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The History of Hemp

Nowadays, many foods become trendy or ‘the next big thing.’ The reality is, most of these foods have a long history of usage as healing foods in different cultures. Their health properties have long been utilized and understood by those who used them. What we often think of as ‘new’ information has actually been understood by many before. With this in mind, we enter into a new appreciation for the wonderful health foods that we are lucky to have at our disposal.

Hemp seeds and hemp oil are versatile, healthy foods that can easily be added to one’s daily diet and are currently enjoying a surge in popularity. The hemp plant has been used throughout history not only in its edible form but also for medicinal uses and as hemp fiber used to make rope and clothing, for example in ancient China. Pliny the Elder writes in his Natural History of the medicinal uses of the hemp seed. He suggests that hemp seeds may be useful for extracting worms from the ears and that a concoction of hemp and water applied to the skin may soothe burns.

The hemp plant also has a notable US history. Industrial hemp has been grown in America since the first European settlers arrived in the 1600s. Hemp was used to make paper during this era and wagons were covered with canvases made of hemp. The plant was part of the daily lives of many farmers and families, and because the whole plant could be utilized in some shape or form, it was a highly valued crop.

During World War 2, the cutting off of foreign supplies to the US meant that the government began encouraging farmers to grow and produce hemp once again. These farmers were given subsidies and special privileges.In modern times hemp is often confused with cannabis and marijuana and their psychoactive qualities. Hemp and cannabis come from the same plant, cannabis sativa, but hemp used for food products has little or no THC (or tetrahydrocannabinol), the active ingredient that makes cannabis psychoactive. In 1951, the Boggs Act was passed in the USA, prohibiting the possession of both marijuana and hemp. This law also enforced mandatory minimum sentences for drug offenders. The passing of this act may be one reason why confusion between hemp and cannabis still exists today and gave the plant a bad name.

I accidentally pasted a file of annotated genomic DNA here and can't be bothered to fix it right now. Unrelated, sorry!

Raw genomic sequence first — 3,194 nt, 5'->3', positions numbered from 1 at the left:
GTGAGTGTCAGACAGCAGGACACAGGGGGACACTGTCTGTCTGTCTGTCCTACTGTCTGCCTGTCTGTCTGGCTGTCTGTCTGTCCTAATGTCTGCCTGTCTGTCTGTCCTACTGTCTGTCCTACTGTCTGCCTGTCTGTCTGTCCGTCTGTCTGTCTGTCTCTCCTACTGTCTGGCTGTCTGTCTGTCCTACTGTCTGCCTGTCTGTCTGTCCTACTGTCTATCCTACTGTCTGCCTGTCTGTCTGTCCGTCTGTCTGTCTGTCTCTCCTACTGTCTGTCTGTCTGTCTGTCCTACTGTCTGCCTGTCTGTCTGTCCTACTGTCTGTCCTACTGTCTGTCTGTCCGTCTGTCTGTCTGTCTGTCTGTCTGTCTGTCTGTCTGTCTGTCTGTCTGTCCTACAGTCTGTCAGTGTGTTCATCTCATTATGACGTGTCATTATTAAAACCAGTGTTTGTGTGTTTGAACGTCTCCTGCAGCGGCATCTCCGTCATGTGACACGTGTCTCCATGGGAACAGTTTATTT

Today hemp seeds and hemp oil are being lauded for their health benefits and enjoying time in the spotlight as super-foods. The hemp plant contains a perfect balance of omega 3 and 6 fatty acids, in an ideal ratio to be utilized by the body. Hemp seeds contain all of the essential amino acids needed by the human body, i.e. those which we do not produce ourselves. Hemp protein also ranks as one of the most digestible plant proteins, and is much gentler on the digestive system than animal sources of protein such as meat, cheese or eggs. Another reason to choose hemp protein over another is perhaps the wide range of vitamins and minerals that hemp protein boasts. These include many B vitamins, vitamin E (essential for good skin health), magnesium, calcium, phosphorus, iron and zinc. For this reason, hemp is also an excellent food choice for those eating a plant-based or vegetarian diet as it is so rich in nutritive value. Many people who cannot tolerate nuts or soybeans or other common allergens do not react to hemp, making it a good choice for those on a restricted diet.

Shelled hemp seeds are soft and can be sprinkled onto fruit salads, mixed into muesli, added as a topping for a smoothie, or simply eaten alone as a snack. Hemp protein powder is an excellent addition to a smoothie, eaten for breakfast so the health benefits of the humble hemp seed can be felt throughout the day.


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